LaVista quietly concedes territory to Brookhaven
Brookhaven’s City Council on Monday, Dec. 8, annexed commercial property that the proposed city of LaVista Hills had in its map.
LaVista Hills’ biggest champions – Mary Kay Woodworth and Allen Venet – weren’t at Brookhaven’s City Council meeting, however. They were at Young Israel on Lavista Road speaking during a town hall meeting on cityhood and annexation.
Brookhaven unanimously approved the annexation of Children’s Healthcare of Atlanta and Executive Park, according to the Brookhaven Reporter.
A crowd that met the textbook description of “standing room only” was in the room with Venet and Woodworth at Young Israel. The LaVista Park, Merry Hills, North Druid Hills, & North Amanda civic associations a called the town hall meeting. These neighborhoods are overlapped by the LaVista Hills map and annexation maps by a group called Together in Atlanta, which is advocating for annexing part of the Druid Hills High cluster into the city of Atlanta.
Brookhaven City Councilman Joe Gebbia had previously confirmed he would attend the Dec. 8 town hall at Young Israel, according to an announcement about the event. No one from Brookhaven city government attended. Toward the end of the town hall, someone in the audience announced that Brookhaven was holding a special called meeting at that very moment for the final vote on annexing CHOA and Executive Park.
Venet and Woodworth had previously asked Brookhaven not to annex these properties. Decaturish followed-up with them after the town hall and asked if they knew about the Brookhaven City Council vote.
“Yes, but were previously committed to community meeting at (Young) Israel,” Woodworth said. “We have factored that annexation into our calculations regarding borders with Tucker and other areas and feel that our proposal will continue to be feasible. We will need to update our study in near future.”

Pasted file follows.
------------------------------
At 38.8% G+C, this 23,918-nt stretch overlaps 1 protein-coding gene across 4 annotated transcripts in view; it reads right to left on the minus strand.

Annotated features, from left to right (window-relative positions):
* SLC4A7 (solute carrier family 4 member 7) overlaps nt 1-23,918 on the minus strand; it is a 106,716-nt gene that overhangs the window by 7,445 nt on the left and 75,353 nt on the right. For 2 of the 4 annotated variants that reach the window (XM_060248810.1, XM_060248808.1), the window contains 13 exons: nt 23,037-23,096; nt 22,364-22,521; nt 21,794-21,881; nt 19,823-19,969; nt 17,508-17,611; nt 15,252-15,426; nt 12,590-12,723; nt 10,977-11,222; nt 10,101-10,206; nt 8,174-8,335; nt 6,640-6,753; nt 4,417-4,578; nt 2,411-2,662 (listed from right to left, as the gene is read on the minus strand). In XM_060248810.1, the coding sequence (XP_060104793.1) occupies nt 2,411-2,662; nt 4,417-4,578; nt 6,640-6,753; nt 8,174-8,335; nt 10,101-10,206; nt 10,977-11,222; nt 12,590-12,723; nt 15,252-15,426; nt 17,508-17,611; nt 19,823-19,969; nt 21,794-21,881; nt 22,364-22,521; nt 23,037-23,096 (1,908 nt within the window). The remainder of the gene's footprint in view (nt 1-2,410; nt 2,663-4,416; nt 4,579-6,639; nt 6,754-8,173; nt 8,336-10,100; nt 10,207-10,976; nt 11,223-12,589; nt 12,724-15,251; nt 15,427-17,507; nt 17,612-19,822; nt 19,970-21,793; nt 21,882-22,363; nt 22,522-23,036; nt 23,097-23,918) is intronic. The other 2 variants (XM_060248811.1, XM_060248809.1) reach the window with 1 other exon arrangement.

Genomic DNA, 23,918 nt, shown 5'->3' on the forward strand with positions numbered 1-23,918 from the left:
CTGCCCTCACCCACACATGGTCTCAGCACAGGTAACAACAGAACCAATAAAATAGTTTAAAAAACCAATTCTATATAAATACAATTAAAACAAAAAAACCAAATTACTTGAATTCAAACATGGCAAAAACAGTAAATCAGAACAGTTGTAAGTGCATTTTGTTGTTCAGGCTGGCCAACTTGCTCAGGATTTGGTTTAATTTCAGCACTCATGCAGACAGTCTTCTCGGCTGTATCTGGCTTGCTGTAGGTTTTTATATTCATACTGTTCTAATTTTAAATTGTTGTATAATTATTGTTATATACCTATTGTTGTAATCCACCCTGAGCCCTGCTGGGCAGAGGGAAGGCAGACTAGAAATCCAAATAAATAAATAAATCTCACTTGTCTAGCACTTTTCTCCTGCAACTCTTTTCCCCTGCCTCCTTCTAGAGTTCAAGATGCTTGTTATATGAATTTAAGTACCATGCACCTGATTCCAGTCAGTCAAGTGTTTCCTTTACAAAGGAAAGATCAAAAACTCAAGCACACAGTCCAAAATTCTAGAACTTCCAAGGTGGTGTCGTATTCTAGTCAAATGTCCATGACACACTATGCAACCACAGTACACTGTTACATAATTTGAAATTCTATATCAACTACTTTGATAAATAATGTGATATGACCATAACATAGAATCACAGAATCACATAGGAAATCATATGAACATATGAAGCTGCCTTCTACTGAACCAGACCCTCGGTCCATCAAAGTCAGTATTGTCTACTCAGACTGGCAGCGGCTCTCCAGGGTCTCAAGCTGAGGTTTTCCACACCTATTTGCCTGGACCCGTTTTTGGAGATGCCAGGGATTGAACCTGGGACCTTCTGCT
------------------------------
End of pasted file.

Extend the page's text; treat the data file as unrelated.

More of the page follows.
Venet said LaVista Hills supporters “are very disappointed” but “respect the process.”
“In fact we look at this effort by commercial property owners to opt for city zoning and permitting as an endorsement of the need for cityhood to promote smart growth for the entire county,” Venet said. “The entire situation remains very fluid, but we continue to believe that our proposal will be fiscally viable.”
The Brookhaven City Council’s move puts even more pressure on a five-member panel appointed by the House Governmental Affairs Committee to sort out the boundary disputes between LaVista and its proposed rival city, Tucker. Both of their maps overlap in the Northlake Mall area.
State Rep. Mary Margaret Oliver, D-Decatur, spoke at the town hall meeting. Oliver, who is on the panel, said the panel’s charge has nothing to do with negotiating competing annexation proposals, like Brookhaven’s or the ones being presented by other cities like Avondale Estates and Decatur. Oliver is hopeful the two sides can agree without the panel’s help.
“I hear a lot of good faith efforts moving forward on negotiations between he proposed cities and proposed annexations,” Oliver said. “Before we jump into the business of arbitrating those disputes, we’re giving it more time.”
The panel has until Dec. 31 to reach a decision.
Many of the people in the room at Young Israel were in favor of suspending the process to give everyone involved more time. The loudest rounds of applause came when the moderator, Dan Wright, conducted an informal poll asking residents if they wanted to delay the process. Many in the room began filing out before the meeting had concluded. By the time representatives of LaVista Hills, Together in Atlanta and DeKalb County finished talking, there were only about 20 minutes left for questions.
“Well, they don’t give a lot of information on it and I don’t think anything is being thought through fully,” said Chris Johnson, who lives in North Druid Hills. “There are a lot of issues with public services and things they say are going to be cheaper. But I’d like to see a little more information on it. I think they should wait.”
Sheila Elkon also attended the meeting. She favors joining a city.
“I’m still leaning toward the city of LaVista,” Elkon said. “Maybe waiting and learning more is the way to go, but my son lives in Brookhaven, was there before the city and then after the city, and says you just cannot believe the difference that they’ve experienced in police presence, in services. So it sounds like a city would probably be a good option.”